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Words on Wellness

by K.C. Lomonaco, Psy.D., R.N.

(This message was written in December; as this is now a blog post, we will leave it for folks to take what they will from it, at any time of year.)

My name is KC Lomonaco and I've been a Kali member for 4 years. I work as a psychologist at Denver Health and In 2020 went back to school for my bachelor's degree in nursing so I could pursue my psychiatric NP, in order to provide breadth of care for my patients. I have worked in integrated care for the last 13 years and specialize in Women's Health from about late teens through adulthood. I have a strong bent towards social justice in health care and feel really strongly that everyone should have access to excellent health and mental health care. While I can't be the gym's local shrink, I am happy to connect anyone and everyone to support and am happy to be an ear if you need some tips on wellness and health.

To get us started, I thought I would throw out some ideas for dealing with the upcoming holidays where we all tend to eat too much, drink too much, and deal with too much: too much family, too much stress, too much too much too much!

1) Make sure you prioritize the things that help you feel grounded and well. This includes lifting heavy shit so get yourself in to a class or open gym. Now is the time to step in and step up to the bar. If you can't get to the gym or you're out of town get out for a walk, a run, stretch, do yoga, have a dance party in the living room -- ANYTHING, just MOVE! There is lots of evidence that show that exercise and movement improve both emotional and physical health. In fact a recent study found that for mild to moderate depression and anxiety, 30 minutes of moderate exercise was as effective as an anti-depressant in controlling and improving symptoms.

2) Get sleep, eat well, and watch the alcohol intake. I know what you're thinking, this takes all the fun out of the gatherings and holidays. I know, I know! But there are still lots of ways to eat, drink and be merry without overdoing it. Sleep and healthy eating help improve brain function, reduce inflammation which can lead to increased pain and depression (who knew!), and just help us feel better. Who hasn't had a food hangover after the holidays?

And speaking of hangovers: alcohol affects all of the above; it's disruptive to sleep and while it may feel like it's helping with depression and anxiety, it can in fact make it worse. So be mindful in your imbibing and try breathing techniques or apps to manage mood and anxiety before you see your parents/cousins/aunts/uncles/office mates etc. They do actually rewire your brain in positive ways.

3) Set boundaries! SAY NO! It's ok, go ahead try it. Tell me no. NO! Start small and grow it. I know how hard it is to say no to things, to people, to opportunities but in this busy and stressful time of year and on top of that add the stress of COVID and that we haven't gathered in a while, and we want to say YES to everything.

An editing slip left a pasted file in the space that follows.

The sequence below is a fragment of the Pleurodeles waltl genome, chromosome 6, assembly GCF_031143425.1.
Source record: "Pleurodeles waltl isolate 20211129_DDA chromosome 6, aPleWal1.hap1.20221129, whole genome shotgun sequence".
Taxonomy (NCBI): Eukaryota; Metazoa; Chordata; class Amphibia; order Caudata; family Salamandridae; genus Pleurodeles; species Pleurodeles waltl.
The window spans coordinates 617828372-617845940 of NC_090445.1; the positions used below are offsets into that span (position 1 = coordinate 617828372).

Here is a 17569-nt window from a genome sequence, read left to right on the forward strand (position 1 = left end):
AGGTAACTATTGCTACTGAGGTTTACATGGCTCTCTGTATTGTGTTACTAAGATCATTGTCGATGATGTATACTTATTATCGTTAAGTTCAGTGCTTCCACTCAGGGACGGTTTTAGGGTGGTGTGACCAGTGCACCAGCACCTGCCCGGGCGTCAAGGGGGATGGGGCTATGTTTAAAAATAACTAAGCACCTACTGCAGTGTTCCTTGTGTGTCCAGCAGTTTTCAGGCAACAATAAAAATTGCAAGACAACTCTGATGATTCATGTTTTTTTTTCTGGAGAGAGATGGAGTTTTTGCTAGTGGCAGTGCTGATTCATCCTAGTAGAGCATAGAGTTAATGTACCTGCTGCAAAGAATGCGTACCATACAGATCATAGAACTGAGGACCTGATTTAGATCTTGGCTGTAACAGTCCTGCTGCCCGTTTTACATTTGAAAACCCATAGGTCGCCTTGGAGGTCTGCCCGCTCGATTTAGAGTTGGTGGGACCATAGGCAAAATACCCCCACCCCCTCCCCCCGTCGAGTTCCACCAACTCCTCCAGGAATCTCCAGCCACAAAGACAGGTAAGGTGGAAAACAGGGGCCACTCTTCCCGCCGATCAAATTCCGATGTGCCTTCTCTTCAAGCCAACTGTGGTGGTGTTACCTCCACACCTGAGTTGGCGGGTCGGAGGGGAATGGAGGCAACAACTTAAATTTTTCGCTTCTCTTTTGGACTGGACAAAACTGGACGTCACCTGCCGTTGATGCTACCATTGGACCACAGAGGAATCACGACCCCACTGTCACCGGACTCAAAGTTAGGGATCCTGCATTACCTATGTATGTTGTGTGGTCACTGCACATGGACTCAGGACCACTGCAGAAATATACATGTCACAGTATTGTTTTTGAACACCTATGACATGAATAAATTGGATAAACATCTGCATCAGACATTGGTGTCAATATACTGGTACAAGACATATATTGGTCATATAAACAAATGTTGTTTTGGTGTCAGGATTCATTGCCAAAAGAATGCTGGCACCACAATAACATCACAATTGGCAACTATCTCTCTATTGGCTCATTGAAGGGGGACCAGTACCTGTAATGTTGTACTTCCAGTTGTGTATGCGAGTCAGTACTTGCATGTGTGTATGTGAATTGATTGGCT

But saying yes can make us more stressed, not less. Know that it's ok to say NO and that in fact your mental health will thank you for it. You don't have to do it all. Ask yourself a few simple questions: Do I want to do this? Will I enjoy doing this? Will I be happier doing this? If the answer is NO to any of those questions, say NO! If you say yes, can you set a time limit for being there? Can you have an "out?"

Sometimes, with our loved ones setting boundaries about things like hard discussions or topics of discussions is challenging. It's ok to do it before you see them. Saying something like, "I know you love me and have my best interest in mind and I'm really looking forward to spending time with you this holiday, but I'm going to ask that we don't talk about XXXX." Hold your line. Keep setting it. Tell them they are welcome to discuss with their partner, your aunt, the church group, but you're not willing/wanting to talk about it with them. Tell them how important your time is with them and you want to be able to enjoy it to the fullest. Ask other allies for support in this. Always know its ok to walk away from the table. Take deep breaths and return. Per #2 above, adding alcohol in to the mix can make these conversations harder/bumpier so be mindful! Start small with these boundaries if this is a hard one for you, then get in to bigger more difficult topics as you grow.

4) Perfection doesn't exist. Set reasonable expectations for yourself and for your loved ones. We all have bumps and lumps and warts. Be gentle. Try to be graceful and offer grace. Take deep breaths and move forward slowly and mindfully! Seek support from loved ones and have activities (See #1) in place that help you heal, feel strong, and keep you grounded. 5) Check out these apps: Calm, InsightTimer, UCLAMindful, Breethe, or Headspace. Some are free, and others have subscription costs, but they really are amazing. I use Calm daily and even my kiddos love it and use it nightly. Please be in touch if there are topics in the future you'd like to see addressed in these wellness newsletters. You can reach out via email:

Riseandrenewpsychology AT gmail DOT com

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